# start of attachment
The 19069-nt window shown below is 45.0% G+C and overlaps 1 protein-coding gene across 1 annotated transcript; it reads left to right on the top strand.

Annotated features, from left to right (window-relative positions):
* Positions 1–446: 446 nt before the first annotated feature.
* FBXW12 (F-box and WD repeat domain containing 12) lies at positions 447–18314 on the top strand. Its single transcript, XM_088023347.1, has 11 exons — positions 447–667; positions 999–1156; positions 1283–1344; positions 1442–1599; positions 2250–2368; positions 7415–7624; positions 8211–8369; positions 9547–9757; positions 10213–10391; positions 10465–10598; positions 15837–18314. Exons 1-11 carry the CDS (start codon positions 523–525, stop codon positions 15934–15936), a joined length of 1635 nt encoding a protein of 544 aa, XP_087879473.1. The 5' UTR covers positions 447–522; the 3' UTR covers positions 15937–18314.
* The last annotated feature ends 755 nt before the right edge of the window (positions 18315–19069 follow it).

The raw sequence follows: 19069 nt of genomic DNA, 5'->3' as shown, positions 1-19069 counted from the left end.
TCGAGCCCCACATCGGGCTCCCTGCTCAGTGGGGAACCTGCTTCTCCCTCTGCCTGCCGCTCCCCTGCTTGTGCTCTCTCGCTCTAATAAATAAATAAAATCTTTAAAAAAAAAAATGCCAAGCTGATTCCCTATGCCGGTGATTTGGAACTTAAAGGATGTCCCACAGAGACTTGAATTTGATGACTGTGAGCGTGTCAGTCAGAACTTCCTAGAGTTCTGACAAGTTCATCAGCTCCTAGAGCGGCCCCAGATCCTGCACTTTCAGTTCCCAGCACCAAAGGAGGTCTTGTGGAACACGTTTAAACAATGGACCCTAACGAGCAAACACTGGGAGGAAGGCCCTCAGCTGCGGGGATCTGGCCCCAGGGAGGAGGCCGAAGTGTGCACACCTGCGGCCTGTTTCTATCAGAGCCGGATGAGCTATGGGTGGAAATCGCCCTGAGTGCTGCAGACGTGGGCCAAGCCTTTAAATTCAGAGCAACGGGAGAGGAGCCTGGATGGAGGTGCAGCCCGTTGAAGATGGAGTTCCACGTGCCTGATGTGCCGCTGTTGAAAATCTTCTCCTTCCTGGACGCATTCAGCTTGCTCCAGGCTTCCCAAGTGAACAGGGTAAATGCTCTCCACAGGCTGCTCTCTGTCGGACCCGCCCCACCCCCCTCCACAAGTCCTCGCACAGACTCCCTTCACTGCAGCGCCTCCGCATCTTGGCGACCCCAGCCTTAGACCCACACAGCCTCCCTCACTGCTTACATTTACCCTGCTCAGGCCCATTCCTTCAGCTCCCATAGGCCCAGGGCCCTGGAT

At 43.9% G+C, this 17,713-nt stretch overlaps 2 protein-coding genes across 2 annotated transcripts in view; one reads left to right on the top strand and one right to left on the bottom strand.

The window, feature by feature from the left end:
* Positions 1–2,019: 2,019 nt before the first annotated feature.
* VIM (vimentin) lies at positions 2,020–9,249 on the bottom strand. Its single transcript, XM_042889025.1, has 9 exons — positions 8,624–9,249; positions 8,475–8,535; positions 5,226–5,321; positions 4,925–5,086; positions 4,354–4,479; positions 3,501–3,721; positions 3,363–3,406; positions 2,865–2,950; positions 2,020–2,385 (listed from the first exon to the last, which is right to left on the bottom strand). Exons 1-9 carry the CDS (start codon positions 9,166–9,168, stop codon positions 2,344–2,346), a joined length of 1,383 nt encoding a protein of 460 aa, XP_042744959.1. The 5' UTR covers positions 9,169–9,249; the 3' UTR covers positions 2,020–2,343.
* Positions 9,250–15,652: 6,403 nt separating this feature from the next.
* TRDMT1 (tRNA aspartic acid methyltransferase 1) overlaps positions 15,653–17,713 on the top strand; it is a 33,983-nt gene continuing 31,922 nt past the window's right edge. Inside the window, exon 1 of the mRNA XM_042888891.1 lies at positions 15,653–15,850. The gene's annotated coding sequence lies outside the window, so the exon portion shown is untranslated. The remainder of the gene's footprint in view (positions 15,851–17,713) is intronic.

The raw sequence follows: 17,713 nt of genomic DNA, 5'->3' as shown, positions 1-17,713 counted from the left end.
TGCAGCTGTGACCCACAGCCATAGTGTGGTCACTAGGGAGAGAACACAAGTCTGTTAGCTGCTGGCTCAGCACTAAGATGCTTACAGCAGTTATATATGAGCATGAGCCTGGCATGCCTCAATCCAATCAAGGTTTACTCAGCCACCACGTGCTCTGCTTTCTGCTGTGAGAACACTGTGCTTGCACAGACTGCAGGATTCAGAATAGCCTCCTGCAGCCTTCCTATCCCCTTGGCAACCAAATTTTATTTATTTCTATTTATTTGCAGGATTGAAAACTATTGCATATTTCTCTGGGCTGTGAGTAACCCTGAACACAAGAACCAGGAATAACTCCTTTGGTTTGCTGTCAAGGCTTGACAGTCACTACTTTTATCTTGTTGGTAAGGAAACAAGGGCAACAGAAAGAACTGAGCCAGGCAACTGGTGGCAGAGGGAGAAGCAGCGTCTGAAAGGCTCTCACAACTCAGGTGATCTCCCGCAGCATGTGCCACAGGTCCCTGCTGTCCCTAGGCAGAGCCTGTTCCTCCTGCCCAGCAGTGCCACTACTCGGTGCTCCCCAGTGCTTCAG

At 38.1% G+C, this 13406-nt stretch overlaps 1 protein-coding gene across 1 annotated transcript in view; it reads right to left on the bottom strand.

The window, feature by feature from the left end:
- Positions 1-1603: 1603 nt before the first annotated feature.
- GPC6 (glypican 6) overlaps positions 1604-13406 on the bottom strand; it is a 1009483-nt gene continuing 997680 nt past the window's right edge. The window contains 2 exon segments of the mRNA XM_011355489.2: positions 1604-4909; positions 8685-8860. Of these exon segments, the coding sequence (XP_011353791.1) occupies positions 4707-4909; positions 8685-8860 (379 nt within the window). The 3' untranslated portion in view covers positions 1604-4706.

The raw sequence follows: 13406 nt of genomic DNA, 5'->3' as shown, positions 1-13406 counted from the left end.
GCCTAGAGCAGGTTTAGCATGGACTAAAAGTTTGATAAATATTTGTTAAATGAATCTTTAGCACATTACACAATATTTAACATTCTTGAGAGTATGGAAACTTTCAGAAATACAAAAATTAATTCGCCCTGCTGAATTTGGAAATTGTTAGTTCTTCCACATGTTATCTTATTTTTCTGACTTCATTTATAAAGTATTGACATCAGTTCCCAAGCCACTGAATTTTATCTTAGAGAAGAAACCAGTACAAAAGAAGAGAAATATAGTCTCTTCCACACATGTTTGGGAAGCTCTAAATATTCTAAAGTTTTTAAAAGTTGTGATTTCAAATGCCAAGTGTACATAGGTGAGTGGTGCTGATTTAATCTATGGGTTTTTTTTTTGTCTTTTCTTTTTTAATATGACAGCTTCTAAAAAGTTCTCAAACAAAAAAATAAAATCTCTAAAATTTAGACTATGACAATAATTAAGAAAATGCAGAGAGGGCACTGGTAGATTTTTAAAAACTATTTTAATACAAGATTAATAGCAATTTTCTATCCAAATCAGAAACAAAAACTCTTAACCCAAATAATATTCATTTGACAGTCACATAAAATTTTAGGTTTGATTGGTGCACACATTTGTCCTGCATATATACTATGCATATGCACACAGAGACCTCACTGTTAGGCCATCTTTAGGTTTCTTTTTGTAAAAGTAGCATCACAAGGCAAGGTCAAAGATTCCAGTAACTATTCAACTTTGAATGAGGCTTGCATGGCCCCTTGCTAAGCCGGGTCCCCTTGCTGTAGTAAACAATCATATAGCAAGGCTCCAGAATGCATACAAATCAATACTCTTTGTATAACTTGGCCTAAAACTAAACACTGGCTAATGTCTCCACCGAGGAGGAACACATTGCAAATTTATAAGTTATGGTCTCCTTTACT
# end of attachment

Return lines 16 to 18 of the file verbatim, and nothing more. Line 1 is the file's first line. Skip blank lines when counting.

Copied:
At 38.1% G+C, this 13406-nt stretch overlaps 1 protein-coding gene across 1 annotated transcript in view; it reads right to left on the bottom strand.

The window, feature by feature from the left end:
- Positions 1-1603: 1603 nt before the first annotated feature.